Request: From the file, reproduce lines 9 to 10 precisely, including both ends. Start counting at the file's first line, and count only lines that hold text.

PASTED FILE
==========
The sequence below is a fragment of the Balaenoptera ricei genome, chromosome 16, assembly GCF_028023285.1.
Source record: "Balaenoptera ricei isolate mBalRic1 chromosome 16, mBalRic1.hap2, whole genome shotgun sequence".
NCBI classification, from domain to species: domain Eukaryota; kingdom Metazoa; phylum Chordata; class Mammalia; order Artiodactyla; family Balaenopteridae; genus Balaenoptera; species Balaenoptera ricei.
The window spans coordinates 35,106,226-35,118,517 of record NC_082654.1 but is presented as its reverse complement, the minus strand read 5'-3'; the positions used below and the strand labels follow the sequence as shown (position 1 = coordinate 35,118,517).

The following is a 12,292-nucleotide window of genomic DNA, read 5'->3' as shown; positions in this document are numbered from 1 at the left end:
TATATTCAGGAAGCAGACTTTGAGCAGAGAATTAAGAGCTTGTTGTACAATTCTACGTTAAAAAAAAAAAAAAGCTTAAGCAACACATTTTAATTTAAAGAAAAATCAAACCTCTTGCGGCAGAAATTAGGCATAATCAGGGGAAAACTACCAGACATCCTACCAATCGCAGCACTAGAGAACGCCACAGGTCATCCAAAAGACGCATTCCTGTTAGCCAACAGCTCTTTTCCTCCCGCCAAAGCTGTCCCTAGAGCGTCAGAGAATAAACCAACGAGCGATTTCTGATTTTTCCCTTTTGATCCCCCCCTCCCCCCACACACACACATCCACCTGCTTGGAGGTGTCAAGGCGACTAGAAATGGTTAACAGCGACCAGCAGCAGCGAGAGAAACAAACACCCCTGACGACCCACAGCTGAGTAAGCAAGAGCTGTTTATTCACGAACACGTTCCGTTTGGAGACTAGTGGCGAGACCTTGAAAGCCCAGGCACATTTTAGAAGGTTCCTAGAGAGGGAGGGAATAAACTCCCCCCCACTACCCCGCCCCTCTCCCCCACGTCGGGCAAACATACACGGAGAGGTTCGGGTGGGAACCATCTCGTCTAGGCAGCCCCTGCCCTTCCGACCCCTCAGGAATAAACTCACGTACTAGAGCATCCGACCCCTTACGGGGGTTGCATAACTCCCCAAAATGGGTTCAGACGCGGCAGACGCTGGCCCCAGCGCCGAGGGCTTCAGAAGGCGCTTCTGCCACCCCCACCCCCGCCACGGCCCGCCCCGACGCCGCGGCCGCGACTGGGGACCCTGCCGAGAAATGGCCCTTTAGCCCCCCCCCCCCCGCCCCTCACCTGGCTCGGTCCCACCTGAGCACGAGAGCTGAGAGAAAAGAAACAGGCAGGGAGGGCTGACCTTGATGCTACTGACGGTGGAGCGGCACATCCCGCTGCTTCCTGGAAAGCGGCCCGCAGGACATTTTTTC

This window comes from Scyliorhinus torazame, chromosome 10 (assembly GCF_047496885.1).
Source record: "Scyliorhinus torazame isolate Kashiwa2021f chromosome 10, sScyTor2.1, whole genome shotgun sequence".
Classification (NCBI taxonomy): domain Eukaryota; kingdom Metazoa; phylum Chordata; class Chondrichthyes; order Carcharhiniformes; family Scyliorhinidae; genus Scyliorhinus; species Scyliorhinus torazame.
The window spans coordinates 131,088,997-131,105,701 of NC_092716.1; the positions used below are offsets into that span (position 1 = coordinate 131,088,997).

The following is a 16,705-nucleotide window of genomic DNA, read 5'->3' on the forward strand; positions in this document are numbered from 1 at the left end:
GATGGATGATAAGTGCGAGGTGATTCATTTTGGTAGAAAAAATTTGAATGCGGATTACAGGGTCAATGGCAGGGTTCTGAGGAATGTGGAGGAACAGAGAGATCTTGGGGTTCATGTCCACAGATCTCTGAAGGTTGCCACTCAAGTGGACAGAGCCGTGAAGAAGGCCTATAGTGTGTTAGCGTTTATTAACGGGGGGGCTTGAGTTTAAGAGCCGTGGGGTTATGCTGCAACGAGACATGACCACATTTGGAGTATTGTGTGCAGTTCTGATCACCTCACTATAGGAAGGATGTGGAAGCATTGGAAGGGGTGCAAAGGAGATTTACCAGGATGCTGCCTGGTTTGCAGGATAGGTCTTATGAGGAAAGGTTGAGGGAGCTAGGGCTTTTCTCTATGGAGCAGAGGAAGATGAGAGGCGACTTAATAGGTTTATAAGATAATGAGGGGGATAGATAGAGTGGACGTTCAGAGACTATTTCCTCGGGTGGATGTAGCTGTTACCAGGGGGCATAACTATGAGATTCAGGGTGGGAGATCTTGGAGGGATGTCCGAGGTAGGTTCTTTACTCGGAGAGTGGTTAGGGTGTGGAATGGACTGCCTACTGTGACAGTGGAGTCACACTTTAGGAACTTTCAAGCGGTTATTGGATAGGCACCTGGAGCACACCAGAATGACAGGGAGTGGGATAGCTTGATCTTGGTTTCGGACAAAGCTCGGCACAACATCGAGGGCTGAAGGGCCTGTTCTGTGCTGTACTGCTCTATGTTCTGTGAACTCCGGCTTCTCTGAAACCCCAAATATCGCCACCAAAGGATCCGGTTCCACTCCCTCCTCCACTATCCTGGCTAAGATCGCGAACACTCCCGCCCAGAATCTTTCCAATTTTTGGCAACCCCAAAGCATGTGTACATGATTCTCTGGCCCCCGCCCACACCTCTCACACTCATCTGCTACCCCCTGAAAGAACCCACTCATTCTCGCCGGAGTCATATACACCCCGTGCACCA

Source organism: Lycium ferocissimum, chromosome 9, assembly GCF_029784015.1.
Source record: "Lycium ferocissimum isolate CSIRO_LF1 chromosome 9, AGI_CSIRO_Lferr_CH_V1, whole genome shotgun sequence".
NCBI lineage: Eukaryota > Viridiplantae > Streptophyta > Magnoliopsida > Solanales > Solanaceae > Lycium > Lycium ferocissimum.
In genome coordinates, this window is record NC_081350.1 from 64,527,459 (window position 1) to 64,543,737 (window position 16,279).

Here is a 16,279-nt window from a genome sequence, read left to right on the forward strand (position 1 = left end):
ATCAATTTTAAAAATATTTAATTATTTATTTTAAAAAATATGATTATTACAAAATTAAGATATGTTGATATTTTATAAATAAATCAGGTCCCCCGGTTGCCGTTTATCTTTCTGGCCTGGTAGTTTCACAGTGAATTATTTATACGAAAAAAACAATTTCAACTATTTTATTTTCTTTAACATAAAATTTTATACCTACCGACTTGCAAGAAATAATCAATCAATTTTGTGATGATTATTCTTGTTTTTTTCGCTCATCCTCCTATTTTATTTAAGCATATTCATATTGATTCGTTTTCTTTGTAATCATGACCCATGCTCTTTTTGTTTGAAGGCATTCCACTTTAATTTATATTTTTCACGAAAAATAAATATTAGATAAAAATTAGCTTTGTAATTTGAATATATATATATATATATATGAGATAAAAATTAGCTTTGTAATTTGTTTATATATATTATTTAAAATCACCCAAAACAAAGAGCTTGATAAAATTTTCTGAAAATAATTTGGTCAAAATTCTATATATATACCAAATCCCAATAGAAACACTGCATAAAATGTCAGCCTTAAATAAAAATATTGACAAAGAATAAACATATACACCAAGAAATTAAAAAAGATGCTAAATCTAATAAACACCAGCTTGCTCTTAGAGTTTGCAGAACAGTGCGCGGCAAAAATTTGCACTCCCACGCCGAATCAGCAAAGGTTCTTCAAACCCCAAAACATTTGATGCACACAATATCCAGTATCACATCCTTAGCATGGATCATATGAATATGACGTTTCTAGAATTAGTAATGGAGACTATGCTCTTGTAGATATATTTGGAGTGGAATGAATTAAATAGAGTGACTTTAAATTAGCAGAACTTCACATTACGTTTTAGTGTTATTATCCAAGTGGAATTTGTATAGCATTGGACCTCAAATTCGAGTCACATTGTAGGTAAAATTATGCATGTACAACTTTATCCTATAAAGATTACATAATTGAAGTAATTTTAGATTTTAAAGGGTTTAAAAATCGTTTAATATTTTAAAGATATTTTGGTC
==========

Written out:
Classification (NCBI taxonomy): domain Eukaryota; kingdom Metazoa; phylum Chordata; class Chondrichthyes; order Carcharhiniformes; family Scyliorhinidae; genus Scyliorhinus; species Scyliorhinus torazame.
The window spans coordinates 131,088,997-131,105,701 of NC_092716.1; the positions used below are offsets into that span (position 1 = coordinate 131,088,997).